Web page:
With that in mind, I want to use this space this week to highlight some organizations that are working to create greater access and equity in higher education, an important piece in dismantling the racist systems that lead to deaths like George Floyd’s, Breonna Taylor’s, Ahmaud Arbery’s, and many others. As the Minneapolis-based organization MPD150 writes: “To really ‘fight crime,’ we don’t need more cops; we need more jobs, more educational opportunities, more arts programs, more community centers, more mental health resources, and more of a say in how our own communities function.”
ACCEPT: Admissions Community Cultivating Equity & Peace Today
ACCEPT’s mission is to “empowe[r] college admissions professionals who seek to center anti-racism, equity and justice in our work and communities.” They want to “lead the college admissions profession in creating an equitable, just, and anti-racist path to post-secondary education” by centering “the voices of communities marginalized in secondary and post-secondary education” and “as educational ‘gatekeepers,’ remov[e] barriers to post-secondary education.” ACCEPT advocates on behalf of students through the Direct Support Initiative, reaching out to colleges and universities whose problematic policies have harmed students, particularly BIPOC students, to hold these schools accountable. They have also been instrumental in pushing universities to adopt more equitable practices in the face of the disruption caused by coronavirus, namely extended decision deadlines for high school seniors and test-optional policies for Class of 2021 applicants. You can learn more and get involved here.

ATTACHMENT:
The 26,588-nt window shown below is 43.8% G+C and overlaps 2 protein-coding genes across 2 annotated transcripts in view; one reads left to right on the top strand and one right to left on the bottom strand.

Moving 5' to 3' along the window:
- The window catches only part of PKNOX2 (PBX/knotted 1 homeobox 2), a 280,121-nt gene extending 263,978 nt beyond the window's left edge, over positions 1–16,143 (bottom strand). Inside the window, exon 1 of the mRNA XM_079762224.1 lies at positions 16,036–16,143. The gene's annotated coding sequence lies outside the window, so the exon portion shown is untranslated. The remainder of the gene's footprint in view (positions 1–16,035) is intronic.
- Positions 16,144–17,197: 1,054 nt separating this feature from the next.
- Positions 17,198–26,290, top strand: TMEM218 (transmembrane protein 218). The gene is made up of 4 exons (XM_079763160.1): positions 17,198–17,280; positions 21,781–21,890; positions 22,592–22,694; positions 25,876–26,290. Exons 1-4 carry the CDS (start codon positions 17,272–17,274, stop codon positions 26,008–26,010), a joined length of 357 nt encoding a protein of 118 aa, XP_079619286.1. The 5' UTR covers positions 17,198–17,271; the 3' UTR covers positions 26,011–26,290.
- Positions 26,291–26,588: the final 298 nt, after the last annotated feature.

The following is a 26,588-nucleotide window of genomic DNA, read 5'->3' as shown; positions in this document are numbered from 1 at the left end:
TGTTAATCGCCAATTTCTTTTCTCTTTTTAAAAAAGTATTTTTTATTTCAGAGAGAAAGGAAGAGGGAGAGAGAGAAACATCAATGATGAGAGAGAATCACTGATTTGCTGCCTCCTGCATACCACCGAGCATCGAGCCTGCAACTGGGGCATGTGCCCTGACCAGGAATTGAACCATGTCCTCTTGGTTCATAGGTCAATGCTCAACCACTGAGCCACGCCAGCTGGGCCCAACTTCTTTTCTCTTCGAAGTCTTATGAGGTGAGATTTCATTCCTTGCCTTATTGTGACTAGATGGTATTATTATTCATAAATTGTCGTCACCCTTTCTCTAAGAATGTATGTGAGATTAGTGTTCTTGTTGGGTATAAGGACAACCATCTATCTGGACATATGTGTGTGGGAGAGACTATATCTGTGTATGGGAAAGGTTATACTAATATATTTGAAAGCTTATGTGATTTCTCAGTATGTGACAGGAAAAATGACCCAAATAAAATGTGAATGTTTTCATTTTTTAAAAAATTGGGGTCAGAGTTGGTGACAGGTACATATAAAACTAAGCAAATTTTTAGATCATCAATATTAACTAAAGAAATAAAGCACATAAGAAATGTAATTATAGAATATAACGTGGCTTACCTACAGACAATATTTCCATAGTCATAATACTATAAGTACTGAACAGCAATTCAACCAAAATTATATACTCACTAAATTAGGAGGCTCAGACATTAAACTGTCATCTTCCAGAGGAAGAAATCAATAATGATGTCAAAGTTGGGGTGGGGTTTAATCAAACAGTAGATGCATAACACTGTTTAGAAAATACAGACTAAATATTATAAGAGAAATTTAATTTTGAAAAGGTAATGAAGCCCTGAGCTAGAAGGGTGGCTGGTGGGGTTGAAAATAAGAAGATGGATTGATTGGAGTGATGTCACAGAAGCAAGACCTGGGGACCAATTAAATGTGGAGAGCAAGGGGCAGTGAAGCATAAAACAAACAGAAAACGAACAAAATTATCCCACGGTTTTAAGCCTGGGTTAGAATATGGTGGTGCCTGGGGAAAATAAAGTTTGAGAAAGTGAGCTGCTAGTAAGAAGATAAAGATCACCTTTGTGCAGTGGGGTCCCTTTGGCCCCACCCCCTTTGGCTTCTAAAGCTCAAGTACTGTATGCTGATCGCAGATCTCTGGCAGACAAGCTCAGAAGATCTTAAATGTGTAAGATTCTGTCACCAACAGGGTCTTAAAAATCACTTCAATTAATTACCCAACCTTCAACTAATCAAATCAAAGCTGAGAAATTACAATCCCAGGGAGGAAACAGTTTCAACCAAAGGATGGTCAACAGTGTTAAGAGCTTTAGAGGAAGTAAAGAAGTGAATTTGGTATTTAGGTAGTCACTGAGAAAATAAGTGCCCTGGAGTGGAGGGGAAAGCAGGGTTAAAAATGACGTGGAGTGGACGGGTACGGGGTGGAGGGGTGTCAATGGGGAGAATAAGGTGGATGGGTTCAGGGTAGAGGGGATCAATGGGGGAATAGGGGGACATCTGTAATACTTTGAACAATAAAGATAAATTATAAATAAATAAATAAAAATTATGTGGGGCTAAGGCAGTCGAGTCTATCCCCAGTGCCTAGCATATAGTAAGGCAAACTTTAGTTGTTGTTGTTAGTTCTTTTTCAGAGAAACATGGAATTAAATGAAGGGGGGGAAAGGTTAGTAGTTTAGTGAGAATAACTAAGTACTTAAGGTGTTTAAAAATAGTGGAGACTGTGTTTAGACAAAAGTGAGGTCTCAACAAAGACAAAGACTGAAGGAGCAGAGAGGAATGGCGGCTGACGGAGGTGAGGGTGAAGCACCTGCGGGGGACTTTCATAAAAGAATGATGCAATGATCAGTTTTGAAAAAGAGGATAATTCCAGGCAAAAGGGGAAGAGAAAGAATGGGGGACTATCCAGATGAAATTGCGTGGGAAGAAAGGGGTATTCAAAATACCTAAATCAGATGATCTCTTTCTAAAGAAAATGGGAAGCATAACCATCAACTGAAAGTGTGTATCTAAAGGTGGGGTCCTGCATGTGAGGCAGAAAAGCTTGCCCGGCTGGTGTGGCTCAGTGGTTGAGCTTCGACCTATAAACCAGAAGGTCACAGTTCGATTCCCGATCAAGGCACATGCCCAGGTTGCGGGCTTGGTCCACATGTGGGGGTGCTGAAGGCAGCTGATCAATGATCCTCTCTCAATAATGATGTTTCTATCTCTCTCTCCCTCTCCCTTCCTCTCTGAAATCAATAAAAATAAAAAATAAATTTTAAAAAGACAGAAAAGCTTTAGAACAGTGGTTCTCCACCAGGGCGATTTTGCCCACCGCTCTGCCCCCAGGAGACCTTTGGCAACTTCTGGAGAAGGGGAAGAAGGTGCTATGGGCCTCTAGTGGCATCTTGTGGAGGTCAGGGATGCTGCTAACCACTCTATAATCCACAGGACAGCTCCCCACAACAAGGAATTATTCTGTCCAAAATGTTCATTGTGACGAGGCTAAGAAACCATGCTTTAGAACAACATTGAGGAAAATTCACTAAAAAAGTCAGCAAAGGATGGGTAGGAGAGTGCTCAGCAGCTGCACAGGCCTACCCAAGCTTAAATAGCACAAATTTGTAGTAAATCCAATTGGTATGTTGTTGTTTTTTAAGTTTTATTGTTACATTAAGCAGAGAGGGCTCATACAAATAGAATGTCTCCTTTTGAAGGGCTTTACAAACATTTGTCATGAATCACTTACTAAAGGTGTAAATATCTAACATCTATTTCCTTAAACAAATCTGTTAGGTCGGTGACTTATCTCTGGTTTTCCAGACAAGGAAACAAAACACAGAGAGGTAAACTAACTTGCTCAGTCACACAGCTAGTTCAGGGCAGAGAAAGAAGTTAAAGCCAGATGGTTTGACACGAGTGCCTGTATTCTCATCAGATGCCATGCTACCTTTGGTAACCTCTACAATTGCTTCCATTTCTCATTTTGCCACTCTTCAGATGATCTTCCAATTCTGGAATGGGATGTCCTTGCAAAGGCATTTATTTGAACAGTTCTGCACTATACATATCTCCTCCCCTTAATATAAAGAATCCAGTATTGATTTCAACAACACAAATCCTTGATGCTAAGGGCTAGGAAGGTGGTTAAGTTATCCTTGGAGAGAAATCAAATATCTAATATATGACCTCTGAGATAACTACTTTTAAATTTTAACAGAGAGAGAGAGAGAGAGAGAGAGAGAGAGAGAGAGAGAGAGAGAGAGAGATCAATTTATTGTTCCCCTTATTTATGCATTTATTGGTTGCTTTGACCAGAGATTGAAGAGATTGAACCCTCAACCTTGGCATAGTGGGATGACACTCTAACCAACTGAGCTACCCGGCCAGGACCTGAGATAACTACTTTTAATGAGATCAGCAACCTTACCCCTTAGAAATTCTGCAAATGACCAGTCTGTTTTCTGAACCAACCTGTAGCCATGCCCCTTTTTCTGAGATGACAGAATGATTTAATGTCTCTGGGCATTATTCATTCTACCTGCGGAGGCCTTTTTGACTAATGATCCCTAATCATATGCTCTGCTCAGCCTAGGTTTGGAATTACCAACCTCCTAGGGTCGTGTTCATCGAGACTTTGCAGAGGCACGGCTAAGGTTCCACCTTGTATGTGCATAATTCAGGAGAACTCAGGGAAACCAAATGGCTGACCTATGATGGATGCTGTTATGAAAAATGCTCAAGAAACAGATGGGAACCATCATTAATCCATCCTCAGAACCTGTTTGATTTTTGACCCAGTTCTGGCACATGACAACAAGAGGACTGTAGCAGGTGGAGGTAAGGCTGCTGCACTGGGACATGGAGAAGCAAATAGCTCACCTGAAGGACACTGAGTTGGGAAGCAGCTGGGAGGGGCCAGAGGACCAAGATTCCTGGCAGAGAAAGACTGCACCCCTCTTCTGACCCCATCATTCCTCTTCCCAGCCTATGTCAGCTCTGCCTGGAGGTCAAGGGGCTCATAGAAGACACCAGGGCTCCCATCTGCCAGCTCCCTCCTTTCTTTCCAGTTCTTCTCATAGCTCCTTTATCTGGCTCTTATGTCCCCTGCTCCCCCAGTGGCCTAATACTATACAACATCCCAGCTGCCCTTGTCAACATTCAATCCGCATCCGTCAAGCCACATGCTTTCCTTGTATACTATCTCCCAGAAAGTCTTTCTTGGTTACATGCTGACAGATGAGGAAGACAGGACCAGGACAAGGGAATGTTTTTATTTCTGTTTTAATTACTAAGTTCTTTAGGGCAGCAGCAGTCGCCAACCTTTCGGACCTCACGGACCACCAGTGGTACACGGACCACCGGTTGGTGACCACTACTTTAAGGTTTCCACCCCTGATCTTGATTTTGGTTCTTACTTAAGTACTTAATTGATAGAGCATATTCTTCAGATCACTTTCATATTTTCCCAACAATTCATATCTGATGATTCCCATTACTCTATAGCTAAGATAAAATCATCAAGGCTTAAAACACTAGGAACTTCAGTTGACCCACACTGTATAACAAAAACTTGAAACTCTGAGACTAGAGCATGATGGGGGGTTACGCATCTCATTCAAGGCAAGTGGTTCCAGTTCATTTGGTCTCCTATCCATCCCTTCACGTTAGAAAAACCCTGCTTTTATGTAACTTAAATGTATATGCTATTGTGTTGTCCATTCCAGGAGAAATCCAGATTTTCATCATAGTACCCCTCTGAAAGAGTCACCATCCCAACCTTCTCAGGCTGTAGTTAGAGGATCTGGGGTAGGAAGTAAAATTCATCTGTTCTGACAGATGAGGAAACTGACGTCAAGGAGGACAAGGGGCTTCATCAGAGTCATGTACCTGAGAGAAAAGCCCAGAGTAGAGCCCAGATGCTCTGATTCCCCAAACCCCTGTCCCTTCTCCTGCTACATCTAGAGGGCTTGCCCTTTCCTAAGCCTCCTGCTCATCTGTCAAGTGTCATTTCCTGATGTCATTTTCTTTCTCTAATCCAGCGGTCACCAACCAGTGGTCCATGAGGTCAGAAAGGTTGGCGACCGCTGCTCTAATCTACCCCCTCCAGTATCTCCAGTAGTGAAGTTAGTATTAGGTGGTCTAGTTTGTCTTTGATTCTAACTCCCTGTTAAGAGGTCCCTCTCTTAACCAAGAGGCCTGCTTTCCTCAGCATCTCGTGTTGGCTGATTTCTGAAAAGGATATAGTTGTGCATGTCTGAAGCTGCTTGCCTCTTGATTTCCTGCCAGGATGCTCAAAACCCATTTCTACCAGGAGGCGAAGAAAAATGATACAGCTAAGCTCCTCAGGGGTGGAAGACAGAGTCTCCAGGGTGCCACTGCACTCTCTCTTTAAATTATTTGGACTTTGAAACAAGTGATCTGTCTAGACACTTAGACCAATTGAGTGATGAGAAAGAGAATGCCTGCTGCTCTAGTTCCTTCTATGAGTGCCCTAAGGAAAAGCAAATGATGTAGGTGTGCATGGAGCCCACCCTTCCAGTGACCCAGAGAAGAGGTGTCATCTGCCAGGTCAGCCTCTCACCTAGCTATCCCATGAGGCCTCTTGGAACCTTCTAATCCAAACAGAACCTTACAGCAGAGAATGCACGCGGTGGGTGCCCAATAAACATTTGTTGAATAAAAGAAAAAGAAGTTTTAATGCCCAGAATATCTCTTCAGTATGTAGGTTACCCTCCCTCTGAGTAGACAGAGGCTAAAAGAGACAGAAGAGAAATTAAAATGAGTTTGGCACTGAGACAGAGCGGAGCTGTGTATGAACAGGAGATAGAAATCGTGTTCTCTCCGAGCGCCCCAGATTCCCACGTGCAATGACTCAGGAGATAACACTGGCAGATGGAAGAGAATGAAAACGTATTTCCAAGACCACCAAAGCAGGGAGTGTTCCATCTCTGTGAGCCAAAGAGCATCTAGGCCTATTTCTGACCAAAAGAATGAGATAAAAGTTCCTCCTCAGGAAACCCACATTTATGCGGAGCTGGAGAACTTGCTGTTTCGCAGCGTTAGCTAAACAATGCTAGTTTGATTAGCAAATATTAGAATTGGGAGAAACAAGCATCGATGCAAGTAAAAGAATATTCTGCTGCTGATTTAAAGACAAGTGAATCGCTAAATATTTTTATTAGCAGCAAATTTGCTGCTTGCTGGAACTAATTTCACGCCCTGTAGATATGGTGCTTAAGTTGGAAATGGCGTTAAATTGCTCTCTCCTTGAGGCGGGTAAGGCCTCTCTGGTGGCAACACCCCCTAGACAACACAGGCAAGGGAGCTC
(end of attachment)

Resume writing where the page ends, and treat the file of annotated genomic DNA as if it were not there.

The National Center for Fair and Open Testing (FairTest)
Founded in 1985, FairTest has spent the last 35 years “promoting fair, open, valid and educationally beneficial evaluations of students, teachers and schools [and] work[ing] to end the misuses and flaws of testing practices that impede those goals.” My experience with FairTest has primarily been through their advocacy for test-optional admissions policies at four-year universities. It is broadly acknowledged that the SAT and ACT are substantially biased against Black and Brown students and has been since its inception. As the Harvard Civil Rights-Civil Liberties Law Review notes, “Carl Brigham, the inventor of the original SAT, was a eugenicist and wrote that the test would help prove the superiority of the white race.” Even Brigham eventually “acknowledge[ed] that scores had little to do with natural intelligence and more to do with ‘a composite including schooling, family background, familiarity with English and everything else, relevant and irrelevant.’” This continues to be a problem almost 100 years later and presents a clear barrier to higher education for many BIPOC students.